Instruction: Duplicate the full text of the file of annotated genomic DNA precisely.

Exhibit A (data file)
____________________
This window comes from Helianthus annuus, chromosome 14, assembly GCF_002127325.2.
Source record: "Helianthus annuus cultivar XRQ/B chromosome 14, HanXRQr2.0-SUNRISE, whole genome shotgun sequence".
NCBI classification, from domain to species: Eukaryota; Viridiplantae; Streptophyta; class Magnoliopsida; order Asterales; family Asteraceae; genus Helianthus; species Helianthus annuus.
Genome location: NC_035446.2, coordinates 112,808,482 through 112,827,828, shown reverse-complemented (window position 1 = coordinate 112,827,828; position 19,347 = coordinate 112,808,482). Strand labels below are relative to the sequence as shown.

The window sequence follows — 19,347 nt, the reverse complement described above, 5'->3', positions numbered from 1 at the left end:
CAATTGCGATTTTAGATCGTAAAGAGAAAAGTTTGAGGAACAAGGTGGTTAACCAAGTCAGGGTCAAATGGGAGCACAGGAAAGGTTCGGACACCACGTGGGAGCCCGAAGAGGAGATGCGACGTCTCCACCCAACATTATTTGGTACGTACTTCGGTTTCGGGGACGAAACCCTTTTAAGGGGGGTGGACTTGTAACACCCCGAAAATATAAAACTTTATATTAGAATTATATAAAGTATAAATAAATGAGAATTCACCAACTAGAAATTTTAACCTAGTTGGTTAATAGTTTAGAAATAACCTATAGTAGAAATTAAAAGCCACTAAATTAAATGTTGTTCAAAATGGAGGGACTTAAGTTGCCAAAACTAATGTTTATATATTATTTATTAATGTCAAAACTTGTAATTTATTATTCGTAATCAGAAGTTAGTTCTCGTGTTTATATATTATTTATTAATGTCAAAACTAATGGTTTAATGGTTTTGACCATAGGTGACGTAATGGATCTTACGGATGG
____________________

This window comes from Helianthus annuus, chromosome 14, assembly GCF_002127325.2.
Source record: "Helianthus annuus cultivar XRQ/B chromosome 14, HanXRQr2.0-SUNRISE, whole genome shotgun sequence".
NCBI classification, from domain to species: Eukaryota; Viridiplantae; Streptophyta; class Magnoliopsida; order Asterales; family Asteraceae; genus Helianthus; species Helianthus annuus.
Genome location: NC_035446.2, coordinates 112,808,482 through 112,827,828, shown reverse-complemented (window position 1 = coordinate 112,827,828; position 19,347 = coordinate 112,808,482). Strand labels below are relative to the sequence as shown.

The window sequence follows — 19,347 nt, the reverse complement described above, 5'->3', positions numbered from 1 at the left end:
CAATTGCGATTTTAGATCGTAAAGAGAAAAGTTTGAGGAACAAGGTGGTTAACCAAGTCAGGGTCAAATGGGAGCACAGGAAAGGTTCGGACACCACGTGGGAGCCCGAAGAGGAGATGCGACGTCTCCACCCAACATTATTTGGTACGTACTTCGGTTTCGGGGACGAAACCCTTTTAAGGGGGGTGGACTTGTAACACCCCGAAAATATAAAACTTTATATTAGAATTATATAAAGTATAAATAAATGAGAATTCACCAACTAGAAATTTTAACCTAGTTGGTTAATAGTTTAGAAATAACCTATAGTAGAAATTAAAAGCCACTAAATTAAATGTTGTTCAAAATGGAGGGACTTAAGTTGCCAAAACTAATGTTTATATATTATTTATTAATGTCAAAACTTGTAATTTATTATTCGTAATCAGAAGTTAGTTCTCGTGTTTATATATTATTTATTAATGTCAAAACTAATGGTTTAATGGTTTTGACCATAGGTGACGTAATGGATCTTACGGATGG